Aging revolves around cellular senescence, a state of cell arrest. Extreme stress levels or cell proliferation can lead to the accumulation of senescent cells, which limits the capacity of tissues to function and regenerate in aged organisms. Nicotinamide phosphoribosyltransferase (Nampt) is a crucial enzyme incorporated in cellular senescence, and it plays a vital role in synthesizing a critical coenzyme called nicotinamide adenine dinucleotide (NAD+), which contributes to health, aging, and cellular metabolism. Current research shows that cells obtained from genetically altered mice with artificially stimulated Nampt were tolerant to senescence induced by excessive cell proliferation; however, we have to determine whether these cells are protected from stress-activated senescence.
In an article published in the journal Genes to Cells, a team of researchers led by investigators from the Nara Institute of Science and Technology in Japan demonstrated that cells from genetically altered mice with artificially stimulated Nampt were resilient to premature stress-activated senescence in a laboratory dish. “Our results demonstrate that NAMPT/NAD+ functions to protect cells not only from replicative senescence but also from stress-induced premature senescence,” said the investigators in their publication. The investigators suggested that stimulation of NAMPT activity or elevations in NAD+ levels would prevent tissues from acquiring premature non-replicating cells, thus facilitating healthy aging.
Cellular stress is the primary cause of aged organisms accumulating these senescent cells. Various forms of stress lead to premature senescence in cells. One form is oxidative stress, which occurs upon an improper ratio between deleterious compounds called free radicals and supportive antioxidants in the body. In addition, the cell structure called the endoplasmic reticulum is also responsible for inducing stress through the accumulation of irregular proteins. Furthermore, the accumulation of irregular proteins stimulates the unfolded protein response (UPR), a cellular repair mechanism that removes irregular proteins and improves the health and function of cells.
Studies have demonstrated that senescent human and mouse cells exhibit reduced NAMPT followed by NAD+. Artificial stimulation of NAMPT induces elevated cellular NAD+ levels, thereby halting onset senescence in cells. However, excessive cell proliferation is what promoted the effects seen in these senescent cells, not stress. Because of this, the investigators from the Nara Institute of Science and Technology evaluated the function of NAMPT in cells experiencing senescence stimulated by stress.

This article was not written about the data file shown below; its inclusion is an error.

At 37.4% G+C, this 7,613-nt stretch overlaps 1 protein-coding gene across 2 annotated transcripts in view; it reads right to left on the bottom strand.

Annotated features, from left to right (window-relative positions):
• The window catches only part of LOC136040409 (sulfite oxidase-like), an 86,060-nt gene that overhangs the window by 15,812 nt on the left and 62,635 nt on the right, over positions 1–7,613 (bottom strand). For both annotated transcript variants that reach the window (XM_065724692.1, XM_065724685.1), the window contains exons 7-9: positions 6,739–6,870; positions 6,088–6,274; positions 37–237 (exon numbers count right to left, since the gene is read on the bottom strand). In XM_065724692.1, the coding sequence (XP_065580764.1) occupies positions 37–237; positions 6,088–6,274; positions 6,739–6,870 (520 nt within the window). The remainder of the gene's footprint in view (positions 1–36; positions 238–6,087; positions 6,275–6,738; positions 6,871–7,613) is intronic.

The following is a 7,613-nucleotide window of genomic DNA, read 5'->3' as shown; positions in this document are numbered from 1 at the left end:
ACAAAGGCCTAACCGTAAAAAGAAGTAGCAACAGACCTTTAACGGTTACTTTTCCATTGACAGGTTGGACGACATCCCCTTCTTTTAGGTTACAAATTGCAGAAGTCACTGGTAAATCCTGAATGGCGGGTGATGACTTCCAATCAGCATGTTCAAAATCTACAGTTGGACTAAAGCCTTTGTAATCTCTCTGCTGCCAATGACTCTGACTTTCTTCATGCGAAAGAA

To conduct this experiment, the investigators utilized oxidative and ER stressors to stimulate premature senescence in mouse cells that were genetically altered to have an artificially inserted stimulated form of Nampt. When the cells were exposed to an oxidative stressor, the team of researchers noticed that cells with artificially stimulated Nampt exhibited more division and multiplication than unmodified cells. In addition, the cells with artificially stimulated Nampt were found to be less senescent than the unmodified cells after treatment with an oxidative stressor. Thus, the presented findings suggest that artificial stimulation of NAMPT prevents mouse cells from undergoing premature senescence caused by oxidative stress.
After cells with artificially stimulated Nampt underwent treatment with an ER stressor, investigators noticed that the experimental results were similar to the oxidative stress treatment. These treated cells also underwent more replication and displayed less senescence than the unmodified cells that were treated with an ER stressor. Moreover, the cells with artificially stimulated Nampt better circumvented cellular senescence by promoting the UPR gene program more than unmodified cells.
“Together with our previous and current reports, we were able to show that activation of the NAMPT/NAD+ axis acts as protection against both replicative senescence and stress-induced premature senescence,” said the investigators. Furthermore, the investigators believe that this study could expedite research concerning both the utilization of NAD+ precursors and the generation of NAMPT active molecules to shield tissues from accumulating premature senescent cells, thus preserving healthy aging.